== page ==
ML BeneBits


There has been an increasing focus in recent years on the intersection of ERISA’s fiduciary duties and the issues of cybersecurity and data (including participant data) protection. Beyond the potential for pecuniary and reputational harm due to a breach, this interest has been driven by an increasing number of lawsuits in which plaintiffs allege that a plan fiduciary and/or service provider breached ERISA by failing to protect against a cybersecurity attack or data breach. 

There are also signs that the DOL, the primary regulator of ERISA’s fiduciary duties, may be increasingly focused on the question of what ERISA’s fiduciary duties may require with respect to these issues. These signs include:

  • Late in 2020, Mr. Timothy D. Hauser, the Deputy Assistant Secretary for National Office Operations of the Employee Benefits Security Administration (EBSA) – the agency of the DOL devoted to employee benefit plans matters – reportedly said that EBSA was in the process of drafting guidance on cybersecurity issues confronting plan sponsors and third-party providers that service the plan. As of the publication of this blog, this guidance has not yet been issued.
  • It was also reported that Mr. Hauser indicated that he anticipates seeing a DOL audit initiative focusing on these areas, including as to the adequacy of plan and service provider cybersecurity and data protection programs.
  • On March 15, the Government Accountability Office (GAO) published a report, dated February 11, 2021, examining the data that plan sponsors and their service providers exchange during the administration of defined contribution plans and the associated cybersecurity risks. The report recommends that the DOL formally state whether it is an ERISA plan fiduciary’s responsibility to mitigate cybersecurity risks in defined contribution plans and to establish minimum expectations for addressing cybersecurity risks in such plans.
  • On March 16, at a hearing before the Senate Health, Education, Labor and Pensions Committee, Julie Su, President Joseph Biden’s nominee for Deputy Secretary of Labor, committed to making retirement plan cybersecurity a priority for her and the DOL if she is confirmed.
  • In November 2016, the Advisory Council on Employee Welfare and Pension Benefit Plans (the ERISA Advisory Council), which advises the DOL on ERISA matters and makes recommendations that can influence DOL rule making and investigatory initiatives, published a report to the Secretary of Labor titled “Cybersecurity Considerations for Benefit Plans.” In its report, the ERISA Advisory Council included questions regarding data protection that it thought may be helpful to plan fiduciaries contracting with and evaluating service providers.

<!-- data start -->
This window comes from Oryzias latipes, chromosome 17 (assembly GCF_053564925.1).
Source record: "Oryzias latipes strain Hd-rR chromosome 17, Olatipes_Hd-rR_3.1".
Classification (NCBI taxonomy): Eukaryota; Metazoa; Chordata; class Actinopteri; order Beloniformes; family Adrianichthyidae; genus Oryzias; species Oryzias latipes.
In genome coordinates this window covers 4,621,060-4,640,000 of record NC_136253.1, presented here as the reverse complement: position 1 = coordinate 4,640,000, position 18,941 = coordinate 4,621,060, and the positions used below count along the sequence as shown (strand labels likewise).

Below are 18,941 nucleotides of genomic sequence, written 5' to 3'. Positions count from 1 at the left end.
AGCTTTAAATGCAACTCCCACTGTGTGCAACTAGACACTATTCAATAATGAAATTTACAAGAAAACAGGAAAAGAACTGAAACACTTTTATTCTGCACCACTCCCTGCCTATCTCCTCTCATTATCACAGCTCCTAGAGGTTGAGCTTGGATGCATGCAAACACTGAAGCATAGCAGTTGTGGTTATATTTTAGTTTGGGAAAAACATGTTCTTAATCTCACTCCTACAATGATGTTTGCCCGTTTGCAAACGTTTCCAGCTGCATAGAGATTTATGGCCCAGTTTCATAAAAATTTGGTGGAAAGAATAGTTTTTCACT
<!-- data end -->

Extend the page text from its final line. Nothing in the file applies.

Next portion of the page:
While the possibility of future guidance could suggest that a wait-and-see approach might be prudent, the threat of a new DOL audit initiative may warrant plan fiduciaries and service providers taking proactive steps now. If recent history is any guide, the DOL could start such investigations – and make adverse findings of fiduciary breach – before it has issued guidance, which is something that occurred recently and with surprising regularity in its missing participant enforcement initiative. Thus, it may be risky for plan fiduciaries to delay taking steps while awaiting such guidance. Moreover, taking and documenting such steps may help mitigate risk associated with the recent increase in participant-initiated litigation around these issues as evidenced by a number of high-profile cases.

As a starting point, ERISA plan fiduciaries may want to consider taking the immediate steps of reviewing service provider agreements—particularly agreements with third-party administrators and trustees that serve a critical role in the security of assets and participant data—to understand the provider’s contractual privacy and security obligations and to educate themselves on the processes and protections already in place and any enhancements that are available but not yet adopted or offered to participants (e.g., two factor authentication, biometric/voiceprint security, account blocks, etc.). Also as an initial step, ERISA plan fiduciaries may consider the benefits from regularly sending privacy and cybersecurity-specific questionnaires to the plan service providers and having service providers attend fiduciary committee meetings (by telephone, video, or in person) to present on data privacy and cybersecurity matters.

If you are considering taking steps to address the potential ERISA fiduciary risks around data privacy and cybersecurity, such as preparing the questionnaire discussed above, or if you have any questions about the scope of a fiduciary’s duty to monitor plan service providers, please feel free to contact the authors or your Morgan Lewis contacts.